In those years, after the catastrophic Ashgabat earthquake, one of the important economic problems was the problem of earthquake forecasting, then seismic zoning of the country was especially important, the Institute of Earth Physics became the leading organization in this direction. Thanks to the erudition of Petrushevsky, his extensive experience in geological research and the ability to quickly navigate new issues, he soon became the head of the seismic zoning sector. From then until the end of his life, the scientific activity of B. A. Petrushevsky was connected with the problem of geological criteria for seismic zoning.
He was an ardent advocate of a historical and structural approach to identifying zones of possible earthquakes of varying strength. I must say, then there were two methods for assessing the potential seismicity of a particular region. One of them - seismic statistics - was based on the summation of data on past earthquakes. The assessment of the geological situation is the most superficial. Another method, called seismotectonic, claimed that the degree of seismicity of the area can be established by studying tectonic faults that occur on the surface.
In his first works, Petrushevsky showed that both methods are insufficient. Attaching importance to seismic statistics, he also believed that the geological foundations of seismic zoning should be significantly expanded, they should include the study of not only tectonic faults, but also the entire long geological history, especially the latest. Indeed, the material composition of the earth's crust, which determines its mechanical properties, and the modern features of its development, such as, for example, division into blocks and so on, depend on global processes of the past. B. A. Petrushevsky set forth these ideas in expanded form in 1955 in his monograph “The Importance of Geological Phenomena in Seismic Zoning”. The monograph has still fully retained its methodological significance.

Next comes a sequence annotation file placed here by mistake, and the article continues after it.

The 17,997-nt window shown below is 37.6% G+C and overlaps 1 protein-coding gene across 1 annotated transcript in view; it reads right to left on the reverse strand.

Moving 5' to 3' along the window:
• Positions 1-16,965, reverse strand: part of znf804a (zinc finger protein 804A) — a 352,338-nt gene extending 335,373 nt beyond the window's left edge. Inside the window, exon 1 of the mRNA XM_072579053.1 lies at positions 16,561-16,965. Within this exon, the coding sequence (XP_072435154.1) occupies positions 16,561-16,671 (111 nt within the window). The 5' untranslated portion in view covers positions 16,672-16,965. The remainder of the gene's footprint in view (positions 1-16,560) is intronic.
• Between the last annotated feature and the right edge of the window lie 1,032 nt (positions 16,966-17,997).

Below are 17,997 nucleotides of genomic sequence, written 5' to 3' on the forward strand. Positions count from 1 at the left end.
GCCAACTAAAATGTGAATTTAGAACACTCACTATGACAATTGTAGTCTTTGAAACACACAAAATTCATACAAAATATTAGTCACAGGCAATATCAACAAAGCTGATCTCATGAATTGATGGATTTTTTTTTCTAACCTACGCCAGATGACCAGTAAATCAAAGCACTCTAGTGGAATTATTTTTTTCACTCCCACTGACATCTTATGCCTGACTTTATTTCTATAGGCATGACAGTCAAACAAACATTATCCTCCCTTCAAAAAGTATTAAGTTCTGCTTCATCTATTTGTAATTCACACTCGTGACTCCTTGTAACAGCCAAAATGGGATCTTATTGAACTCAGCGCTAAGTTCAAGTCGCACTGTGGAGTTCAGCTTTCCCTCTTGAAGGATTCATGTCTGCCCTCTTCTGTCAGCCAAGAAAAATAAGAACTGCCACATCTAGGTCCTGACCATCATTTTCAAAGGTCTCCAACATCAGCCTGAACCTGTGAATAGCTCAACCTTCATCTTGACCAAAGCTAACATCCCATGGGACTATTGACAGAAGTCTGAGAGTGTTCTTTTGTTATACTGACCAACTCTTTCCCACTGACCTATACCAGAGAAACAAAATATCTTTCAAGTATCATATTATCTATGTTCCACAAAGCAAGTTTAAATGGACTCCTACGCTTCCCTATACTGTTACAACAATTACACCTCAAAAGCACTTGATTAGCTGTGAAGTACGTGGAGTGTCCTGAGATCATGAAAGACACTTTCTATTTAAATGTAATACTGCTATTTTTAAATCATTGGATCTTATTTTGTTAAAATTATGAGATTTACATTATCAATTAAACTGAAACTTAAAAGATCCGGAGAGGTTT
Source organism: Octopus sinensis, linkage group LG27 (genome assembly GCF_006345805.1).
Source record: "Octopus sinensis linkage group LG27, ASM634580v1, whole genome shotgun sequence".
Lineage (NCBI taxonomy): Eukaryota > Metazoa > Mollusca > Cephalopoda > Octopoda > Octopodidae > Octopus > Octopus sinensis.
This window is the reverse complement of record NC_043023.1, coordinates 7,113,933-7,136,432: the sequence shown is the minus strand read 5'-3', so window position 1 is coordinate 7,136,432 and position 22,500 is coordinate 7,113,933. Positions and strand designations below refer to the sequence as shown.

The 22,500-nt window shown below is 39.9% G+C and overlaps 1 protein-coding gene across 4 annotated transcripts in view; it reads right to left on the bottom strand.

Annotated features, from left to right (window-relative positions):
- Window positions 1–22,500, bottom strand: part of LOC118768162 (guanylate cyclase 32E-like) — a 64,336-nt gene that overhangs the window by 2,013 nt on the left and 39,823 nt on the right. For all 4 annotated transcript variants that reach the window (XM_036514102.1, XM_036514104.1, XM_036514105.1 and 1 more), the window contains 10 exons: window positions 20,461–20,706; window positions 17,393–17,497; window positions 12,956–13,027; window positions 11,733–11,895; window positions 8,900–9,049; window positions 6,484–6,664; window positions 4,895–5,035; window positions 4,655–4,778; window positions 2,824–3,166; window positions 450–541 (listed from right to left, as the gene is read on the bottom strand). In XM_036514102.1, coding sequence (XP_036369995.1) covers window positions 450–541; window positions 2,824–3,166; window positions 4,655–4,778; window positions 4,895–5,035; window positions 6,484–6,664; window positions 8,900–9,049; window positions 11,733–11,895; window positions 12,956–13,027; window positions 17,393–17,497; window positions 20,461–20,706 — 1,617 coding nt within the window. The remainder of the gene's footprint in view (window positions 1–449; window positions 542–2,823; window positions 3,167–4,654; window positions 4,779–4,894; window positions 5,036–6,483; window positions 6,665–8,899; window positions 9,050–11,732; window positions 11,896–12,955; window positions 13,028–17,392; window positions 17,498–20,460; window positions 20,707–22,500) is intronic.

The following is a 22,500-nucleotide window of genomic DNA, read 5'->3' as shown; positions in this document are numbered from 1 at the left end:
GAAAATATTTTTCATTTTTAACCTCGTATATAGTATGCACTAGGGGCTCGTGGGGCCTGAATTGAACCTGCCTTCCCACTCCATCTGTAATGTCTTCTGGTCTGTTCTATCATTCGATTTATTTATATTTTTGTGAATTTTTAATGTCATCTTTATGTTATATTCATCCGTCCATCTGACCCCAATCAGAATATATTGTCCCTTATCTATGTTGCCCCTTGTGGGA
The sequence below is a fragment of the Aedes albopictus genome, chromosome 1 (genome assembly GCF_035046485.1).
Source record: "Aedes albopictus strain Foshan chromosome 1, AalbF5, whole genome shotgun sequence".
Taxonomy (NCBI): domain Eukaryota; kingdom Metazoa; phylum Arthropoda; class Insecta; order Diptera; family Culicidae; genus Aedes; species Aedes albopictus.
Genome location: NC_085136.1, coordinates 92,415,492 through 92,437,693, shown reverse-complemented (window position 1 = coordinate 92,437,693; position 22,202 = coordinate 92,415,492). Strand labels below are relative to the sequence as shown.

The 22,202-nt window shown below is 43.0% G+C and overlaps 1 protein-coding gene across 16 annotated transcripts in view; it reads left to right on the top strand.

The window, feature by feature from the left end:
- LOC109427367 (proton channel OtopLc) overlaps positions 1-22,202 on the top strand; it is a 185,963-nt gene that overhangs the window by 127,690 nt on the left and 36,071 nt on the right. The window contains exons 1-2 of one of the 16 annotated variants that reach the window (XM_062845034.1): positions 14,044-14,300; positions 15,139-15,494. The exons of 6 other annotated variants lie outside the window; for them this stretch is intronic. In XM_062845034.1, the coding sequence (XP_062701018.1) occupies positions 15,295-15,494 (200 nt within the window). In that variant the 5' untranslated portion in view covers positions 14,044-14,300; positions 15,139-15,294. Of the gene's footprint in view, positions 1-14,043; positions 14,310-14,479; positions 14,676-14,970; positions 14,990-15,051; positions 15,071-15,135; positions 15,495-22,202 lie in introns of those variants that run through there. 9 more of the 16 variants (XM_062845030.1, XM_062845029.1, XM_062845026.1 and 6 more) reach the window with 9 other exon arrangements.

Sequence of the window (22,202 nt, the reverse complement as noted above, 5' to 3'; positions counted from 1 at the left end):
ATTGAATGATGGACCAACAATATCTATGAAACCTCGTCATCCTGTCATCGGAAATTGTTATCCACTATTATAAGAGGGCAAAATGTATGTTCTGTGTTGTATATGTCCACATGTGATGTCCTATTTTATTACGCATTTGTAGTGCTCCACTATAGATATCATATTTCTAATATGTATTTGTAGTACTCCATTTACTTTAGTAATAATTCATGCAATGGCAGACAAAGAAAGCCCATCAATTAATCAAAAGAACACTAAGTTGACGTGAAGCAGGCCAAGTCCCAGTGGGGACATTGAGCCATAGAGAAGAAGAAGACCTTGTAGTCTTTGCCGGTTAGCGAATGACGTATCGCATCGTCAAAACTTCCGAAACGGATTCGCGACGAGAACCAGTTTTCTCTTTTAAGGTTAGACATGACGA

In the 50s, a group of geologists from the Institute of Physics of the Academy of Sciences of the USSR headed by Petrushevsky conducted regional studies in all the main seismic areas of the Soviet Union: in the Caucasus and Central Asia, in Kazakhstan and Altai, in the Sayans and Verkhoyansk, Kamchatka and the Kuril Islands. Everywhere we studied the history of vertical movements of the earth's crust over a possibly longer period of time, the history of sedimentation, folding, and magmatic processes.
Based on all these data, in 1956 a new map of seismic zoning was compiled for the entire territory of the Soviet Union. For this work B. A. Petrushevsky (together with S. V. Medvedev and E. F. Savarensky) was awarded the prize of the Presidium of the USSR Academy of Sciences.
Boris Abramovich visited all those areas where his employees worked. He devoted most of his time to Turkmenistan (the project of the Great Turkmen Canal was being developed there at that time), Central Asia and the Far East. One after another his articles appeared: about the tectonics of Kopetdag, about the nature of the Greater Balkhan, about the seismogeology of Western Turkmenistan, about the nature of the Asian mountain belt, about the tectonics of the Pamirs. Research conducted in the Far East led to the creation of a large (300 pages) monograph, “Issues of the Geological History and Tectonics of East Asia.” In this book, published in 1964, Petrushevsky poses the most general questions of the geological development of East Asia and its relationship with the Pacific Ocean. The main conclusion was that up to modern times, East Asia developed according to the general laws of the development of continents and only very recently has the Pacific advancing on the continent began to influence it. Welcome to the 18 free video chat Looking for Live Chat porn movies, Free sex cam videos with real amateur webcam girls from
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